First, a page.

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Page 112 - Even such is Time, which takes in trust Our youth, our joys, and all we have, And pays us but with age and dust ; Who in the dark and silent grave, When we have wandered all our ways, Shuts up the story of our days : And from which earth, and grave, and dust, The Lord shall raise me up, I trust.
Page xxiii - Great, good, and just ! could I but rate My griefs, and thy too rigid fate ; I'd weep the world to such a strain, As it should deluge once again ; " But since thy loud-tongued blood demands supplies, More from Briareus' hands than Argus' eyes ; I'll sing thy obsequies with trumpet sounds, And write thy epitaph with blood and wounds.
Page 235 - Mine eyes shall be upon the faithful of the land, that they may dwell with me : he that walketh in a perfect way, he shall serve me.
Page 241 - When Love with unconfine'd wings Hovers within my Gates ; And my divine Althea brings To whisper at the Grates : When I lie tangled in her hair, And fetter'd to her eye ; The Birds, that wanton in the Air, Know no such Liberty.
Page 134 - I'll serve thee in such noble ways Was never heard before : I'll crown and deck thee all with bays, And love thee evermore.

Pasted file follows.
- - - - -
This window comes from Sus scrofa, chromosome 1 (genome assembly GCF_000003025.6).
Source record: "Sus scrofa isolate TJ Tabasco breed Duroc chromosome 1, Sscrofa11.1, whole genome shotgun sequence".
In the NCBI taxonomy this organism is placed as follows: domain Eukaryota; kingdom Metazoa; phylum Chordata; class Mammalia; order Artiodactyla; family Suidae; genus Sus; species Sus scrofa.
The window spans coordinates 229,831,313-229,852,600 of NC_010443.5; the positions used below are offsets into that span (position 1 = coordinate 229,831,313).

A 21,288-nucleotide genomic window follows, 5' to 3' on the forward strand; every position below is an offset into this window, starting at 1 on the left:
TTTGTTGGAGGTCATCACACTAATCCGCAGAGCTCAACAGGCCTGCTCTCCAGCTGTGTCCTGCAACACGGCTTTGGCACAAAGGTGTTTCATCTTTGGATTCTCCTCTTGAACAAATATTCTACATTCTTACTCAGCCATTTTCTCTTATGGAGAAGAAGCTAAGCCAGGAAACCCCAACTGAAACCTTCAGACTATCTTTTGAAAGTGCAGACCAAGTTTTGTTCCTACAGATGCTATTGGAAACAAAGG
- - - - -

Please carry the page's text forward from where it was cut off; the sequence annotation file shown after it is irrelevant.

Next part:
Page 239 - Alexander I will reign, And I will reign alone ; My thoughts did evermore disdain A rival on my throne. He either fears his fate too much, Or his deserts are small, Who dares not put it to the touch, To gain or lose it all.
Page 112 - Let them bestow on every airth a limb, Then open all my veins that I may swim To Thee, my Maker, in that crimson lake ; Then place my parboiled head upon a stake, Scatter my ashes, strew them in the air. Lord, since Thou knowest where all these atoms are, I'm hopeful Thou'lt recover once my dust, And confident Thou'lt raise me with the just.
Page 207 - France and Italy, where he made it his work to pick up the best of their qualities necessary for a person of honour. Having rendered himself perfect in the academies, his next delight was to improve his intellectuals, which he did by allotting a proportionable time to reading and conversing with learned men, yet still so that he used his exercise as he might not forget it.
Page 255 - Covenant which we have soe solemnlie sworne and already signed, to wed and study all public ends which may tend to the safety both of Religion, Laws, and Liberties, of this poor Kingdom ; and, as we are to make an account before that Great Judge at the last day, that we shall contribute one with another, in a unanimous and joint way, in whatsomever may concern the Public, or this Cause, to the hazard of our lives, fortunes, and estates, neither of us doing, consulting, nor...